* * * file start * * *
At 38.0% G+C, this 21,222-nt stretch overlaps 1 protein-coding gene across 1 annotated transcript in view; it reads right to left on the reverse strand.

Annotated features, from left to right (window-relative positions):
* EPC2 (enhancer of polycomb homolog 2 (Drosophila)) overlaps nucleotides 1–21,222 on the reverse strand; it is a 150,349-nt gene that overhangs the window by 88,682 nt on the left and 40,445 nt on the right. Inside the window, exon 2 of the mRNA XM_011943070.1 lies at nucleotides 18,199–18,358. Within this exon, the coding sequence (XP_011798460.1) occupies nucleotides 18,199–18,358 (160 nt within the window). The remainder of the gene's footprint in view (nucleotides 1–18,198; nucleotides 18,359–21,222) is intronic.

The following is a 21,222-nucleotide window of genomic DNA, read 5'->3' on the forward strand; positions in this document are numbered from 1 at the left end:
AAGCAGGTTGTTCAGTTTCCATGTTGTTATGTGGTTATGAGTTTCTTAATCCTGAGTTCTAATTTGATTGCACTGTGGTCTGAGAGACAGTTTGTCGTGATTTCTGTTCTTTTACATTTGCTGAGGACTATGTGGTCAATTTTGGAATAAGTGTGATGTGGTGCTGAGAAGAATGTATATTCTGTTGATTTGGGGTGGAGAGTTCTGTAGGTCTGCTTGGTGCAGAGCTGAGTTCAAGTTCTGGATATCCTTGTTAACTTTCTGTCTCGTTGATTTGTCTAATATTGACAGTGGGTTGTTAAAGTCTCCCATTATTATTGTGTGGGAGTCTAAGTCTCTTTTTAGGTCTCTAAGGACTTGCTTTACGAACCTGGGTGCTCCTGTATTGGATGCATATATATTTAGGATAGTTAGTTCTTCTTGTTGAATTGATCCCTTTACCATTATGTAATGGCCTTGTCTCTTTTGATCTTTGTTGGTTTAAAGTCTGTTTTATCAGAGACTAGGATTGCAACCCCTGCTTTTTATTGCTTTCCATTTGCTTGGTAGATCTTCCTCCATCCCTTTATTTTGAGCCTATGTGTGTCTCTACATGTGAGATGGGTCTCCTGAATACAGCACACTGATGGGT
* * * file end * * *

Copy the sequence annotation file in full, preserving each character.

At 38.0% G+C, this 21,222-nt stretch overlaps 1 protein-coding gene across 1 annotated transcript in view; it reads right to left on the reverse strand.

Annotated features, from left to right (window-relative positions):
* EPC2 (enhancer of polycomb homolog 2 (Drosophila)) overlaps nucleotides 1–21,222 on the reverse strand; it is a 150,349-nt gene that overhangs the window by 88,682 nt on the left and 40,445 nt on the right. Inside the window, exon 2 of the mRNA XM_011943070.1 lies at nucleotides 18,199–18,358. Within this exon, the coding sequence (XP_011798460.1) occupies nucleotides 18,199–18,358 (160 nt within the window). The remainder of the gene's footprint in view (nucleotides 1–18,198; nucleotides 18,359–21,222) is intronic.

The following is a 21,222-nucleotide window of genomic DNA, read 5'->3' on the forward strand; positions in this document are numbered from 1 at the left end:
AAGCAGGTTGTTCAGTTTCCATGTTGTTATGTGGTTATGAGTTTCTTAATCCTGAGTTCTAATTTGATTGCACTGTGGTCTGAGAGACAGTTTGTCGTGATTTCTGTTCTTTTACATTTGCTGAGGACTATGTGGTCAATTTTGGAATAAGTGTGATGTGGTGCTGAGAAGAATGTATATTCTGTTGATTTGGGGTGGAGAGTTCTGTAGGTCTGCTTGGTGCAGAGCTGAGTTCAAGTTCTGGATATCCTTGTTAACTTTCTGTCTCGTTGATTTGTCTAATATTGACAGTGGGTTGTTAAAGTCTCCCATTATTATTGTGTGGGAGTCTAAGTCTCTTTTTAGGTCTCTAAGGACTTGCTTTACGAACCTGGGTGCTCCTGTATTGGATGCATATATATTTAGGATAGTTAGTTCTTCTTGTTGAATTGATCCCTTTACCATTATGTAATGGCCTTGTCTCTTTTGATCTTTGTTGGTTTAAAGTCTGTTTTATCAGAGACTAGGATTGCAACCCCTGCTTTTTATTGCTTTCCATTTGCTTGGTAGATCTTCCTCCATCCCTTTATTTTGAGCCTATGTGTGTCTCTACATGTGAGATGGGTCTCCTGAATACAGCACACTGATGGGT